Blame will fall on Kreis, whose decision to leave behind players such as Jeremy Ebobisse and Eryk Williamson have looked worse by the day. The U.S. head coach will also earn criticism for his tactics, as Kreis' attempt to place square pegs in round holes certainly contributed to this result.
Blame will also fall on the players, who simply failed to step up and battle at a time where they had no other choice. Aside from one good half against the Dominican Republic, this U.S. team simply never looked like they had the quality or creativity to break down even average opposition.
And, of course, the blame will go towards the circumstances, with the U.S. team left shorthanded by a combination of USMNT commitments and clubs being unwilling to release players for this event.
The U.S. had 15 Olympic-eligible players watching on from USMNT camp in Belfast, with two others, Weston McKennie and Tyler Adams, among the ones that would have been there in normal times.
But, in the end, blame can be spread in each and every direction, and rightfully so. This was a program-wide failure. Another one.
"I look, first and foremost at myself," Kreis said, "and think back about the decisions that were made about the roster, about the form of the players that were coming in, the players that weren't here, of course, absolutely. Anybody that knows anything about me knows that I point a finger at myself first.
"Having said that, it's a collective effort. It wasn't just me making those decisions, but I'm more than willing and able to take the brunt of the blame."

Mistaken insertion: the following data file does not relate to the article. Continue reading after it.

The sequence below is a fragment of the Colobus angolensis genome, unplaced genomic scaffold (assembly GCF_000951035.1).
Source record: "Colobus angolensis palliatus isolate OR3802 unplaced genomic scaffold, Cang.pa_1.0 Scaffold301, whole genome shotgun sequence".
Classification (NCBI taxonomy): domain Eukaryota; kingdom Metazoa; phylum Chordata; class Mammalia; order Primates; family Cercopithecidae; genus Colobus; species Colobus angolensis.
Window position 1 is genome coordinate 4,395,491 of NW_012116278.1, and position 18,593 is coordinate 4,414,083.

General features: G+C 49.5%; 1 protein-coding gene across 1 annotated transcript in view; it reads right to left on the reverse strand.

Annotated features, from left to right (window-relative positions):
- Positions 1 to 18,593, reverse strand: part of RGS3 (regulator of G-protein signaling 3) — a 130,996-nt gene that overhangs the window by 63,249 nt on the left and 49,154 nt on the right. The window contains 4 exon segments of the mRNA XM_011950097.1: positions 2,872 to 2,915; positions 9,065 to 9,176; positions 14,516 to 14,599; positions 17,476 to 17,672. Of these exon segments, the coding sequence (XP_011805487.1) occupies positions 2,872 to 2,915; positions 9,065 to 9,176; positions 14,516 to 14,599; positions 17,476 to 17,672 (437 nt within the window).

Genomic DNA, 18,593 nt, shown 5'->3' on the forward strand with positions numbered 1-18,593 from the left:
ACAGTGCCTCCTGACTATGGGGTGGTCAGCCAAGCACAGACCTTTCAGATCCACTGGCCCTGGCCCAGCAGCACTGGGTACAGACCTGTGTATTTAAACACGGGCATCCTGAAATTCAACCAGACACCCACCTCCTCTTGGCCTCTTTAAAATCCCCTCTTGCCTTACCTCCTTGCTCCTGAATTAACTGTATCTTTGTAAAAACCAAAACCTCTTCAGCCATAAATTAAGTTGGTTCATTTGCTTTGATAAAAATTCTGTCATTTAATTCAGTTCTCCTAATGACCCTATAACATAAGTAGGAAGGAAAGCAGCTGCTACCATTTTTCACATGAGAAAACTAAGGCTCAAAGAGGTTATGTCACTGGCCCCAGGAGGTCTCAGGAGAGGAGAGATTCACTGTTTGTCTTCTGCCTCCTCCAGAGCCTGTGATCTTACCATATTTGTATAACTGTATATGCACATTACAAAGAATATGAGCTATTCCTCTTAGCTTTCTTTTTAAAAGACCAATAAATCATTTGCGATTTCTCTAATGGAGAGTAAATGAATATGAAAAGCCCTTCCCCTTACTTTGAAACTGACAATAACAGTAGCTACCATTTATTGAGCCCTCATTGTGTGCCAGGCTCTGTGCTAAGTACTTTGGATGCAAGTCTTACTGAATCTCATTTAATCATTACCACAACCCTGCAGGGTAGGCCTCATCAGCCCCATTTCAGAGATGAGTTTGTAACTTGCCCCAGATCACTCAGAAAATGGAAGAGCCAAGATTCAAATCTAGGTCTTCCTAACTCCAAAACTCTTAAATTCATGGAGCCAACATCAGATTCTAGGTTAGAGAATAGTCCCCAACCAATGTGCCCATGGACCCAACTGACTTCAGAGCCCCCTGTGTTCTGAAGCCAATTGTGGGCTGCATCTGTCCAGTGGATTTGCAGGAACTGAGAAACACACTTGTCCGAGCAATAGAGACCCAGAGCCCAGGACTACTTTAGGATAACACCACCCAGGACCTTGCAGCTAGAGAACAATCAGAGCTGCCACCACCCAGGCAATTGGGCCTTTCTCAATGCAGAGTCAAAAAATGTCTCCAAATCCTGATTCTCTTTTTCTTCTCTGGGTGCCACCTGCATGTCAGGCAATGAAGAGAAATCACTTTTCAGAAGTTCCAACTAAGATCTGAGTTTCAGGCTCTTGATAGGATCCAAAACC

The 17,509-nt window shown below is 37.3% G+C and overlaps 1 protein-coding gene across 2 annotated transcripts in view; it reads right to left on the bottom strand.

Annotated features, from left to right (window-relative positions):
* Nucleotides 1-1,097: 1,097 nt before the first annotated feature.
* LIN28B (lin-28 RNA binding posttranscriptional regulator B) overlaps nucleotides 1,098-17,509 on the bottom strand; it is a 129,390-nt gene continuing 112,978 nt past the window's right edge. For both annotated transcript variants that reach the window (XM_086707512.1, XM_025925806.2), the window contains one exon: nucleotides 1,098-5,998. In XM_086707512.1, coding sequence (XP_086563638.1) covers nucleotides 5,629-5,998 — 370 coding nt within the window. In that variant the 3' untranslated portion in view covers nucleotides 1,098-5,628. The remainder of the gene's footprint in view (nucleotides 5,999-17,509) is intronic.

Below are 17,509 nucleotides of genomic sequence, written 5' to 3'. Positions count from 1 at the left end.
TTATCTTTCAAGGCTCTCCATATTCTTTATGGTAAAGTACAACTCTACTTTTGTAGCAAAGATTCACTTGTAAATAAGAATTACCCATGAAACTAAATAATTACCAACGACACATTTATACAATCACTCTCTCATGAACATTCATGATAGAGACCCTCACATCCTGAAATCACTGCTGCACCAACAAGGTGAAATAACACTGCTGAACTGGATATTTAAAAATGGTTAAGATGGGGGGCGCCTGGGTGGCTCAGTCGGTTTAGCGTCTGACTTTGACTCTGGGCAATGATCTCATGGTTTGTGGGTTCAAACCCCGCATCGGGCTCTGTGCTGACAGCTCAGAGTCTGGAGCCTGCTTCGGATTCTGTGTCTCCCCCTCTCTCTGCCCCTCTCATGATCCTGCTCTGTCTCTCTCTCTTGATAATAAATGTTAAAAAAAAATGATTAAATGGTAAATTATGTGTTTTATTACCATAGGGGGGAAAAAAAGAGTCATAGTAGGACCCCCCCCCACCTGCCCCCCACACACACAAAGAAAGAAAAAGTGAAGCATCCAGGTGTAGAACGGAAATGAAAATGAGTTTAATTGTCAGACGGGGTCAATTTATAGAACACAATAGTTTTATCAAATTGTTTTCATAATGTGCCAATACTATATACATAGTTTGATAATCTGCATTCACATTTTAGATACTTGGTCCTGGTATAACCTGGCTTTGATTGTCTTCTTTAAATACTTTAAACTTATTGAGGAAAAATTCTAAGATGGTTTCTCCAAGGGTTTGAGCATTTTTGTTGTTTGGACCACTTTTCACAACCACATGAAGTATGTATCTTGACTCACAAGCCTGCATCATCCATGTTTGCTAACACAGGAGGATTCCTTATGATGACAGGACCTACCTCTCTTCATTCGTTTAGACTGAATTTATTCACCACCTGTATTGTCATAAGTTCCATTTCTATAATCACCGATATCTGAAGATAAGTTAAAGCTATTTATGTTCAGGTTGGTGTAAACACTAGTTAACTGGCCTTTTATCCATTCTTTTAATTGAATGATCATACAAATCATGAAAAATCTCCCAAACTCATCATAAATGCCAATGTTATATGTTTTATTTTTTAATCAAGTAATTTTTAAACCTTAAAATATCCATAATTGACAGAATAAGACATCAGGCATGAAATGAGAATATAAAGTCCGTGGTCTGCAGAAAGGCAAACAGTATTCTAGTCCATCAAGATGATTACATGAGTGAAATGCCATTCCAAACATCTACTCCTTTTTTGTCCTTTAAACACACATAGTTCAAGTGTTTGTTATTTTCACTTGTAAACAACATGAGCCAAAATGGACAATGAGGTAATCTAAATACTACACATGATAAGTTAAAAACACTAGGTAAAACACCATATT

This was a missed opportunity. It was a chance for young players to earn a spot on the big stage. It was a chance for the U.S. program to reassert itself as a CONCACAF powerhouse after the failures of previous Olympic cycles and, most recently, the 2018 World Cup qualifying run.
Perhaps most importantly, this was an opportunity to show that things were moving forward, an opportunity to win back some of the public's trust in an Olympic competition that even the most casual American fan will care about.
The U.S. program will move on quickly, especially with World Cup qualifiers on the horizon. There are brighter days ahead, and this mess does little to dampen the excitement that surrounds the USMNT and all of the bright young stars currently emerging overseas.
Until then, though, this will sting as yet another cycle's worth of players fell short.
"Ultimately it's my very strong feeling that there are extremely good players with extremely high potential in that room," Kreis said. "There are young players and they need to continue to develop, continue to learn, continue to move forward.
"It's a fact of life that you lose more than you win. And it's always going to be about who gets up and moves forward the quickest, because these disappointments happen in your life over and over and over again. You have no choice but to move forward, and I hope that these players do that."
Someday, maybe, Kreis' adage will be proven wrong. Someday maybe the U.S. will turn these backbreaking losses into wins more often than not.
But that day was not Sunday, and the team's Olympic dream died because of it.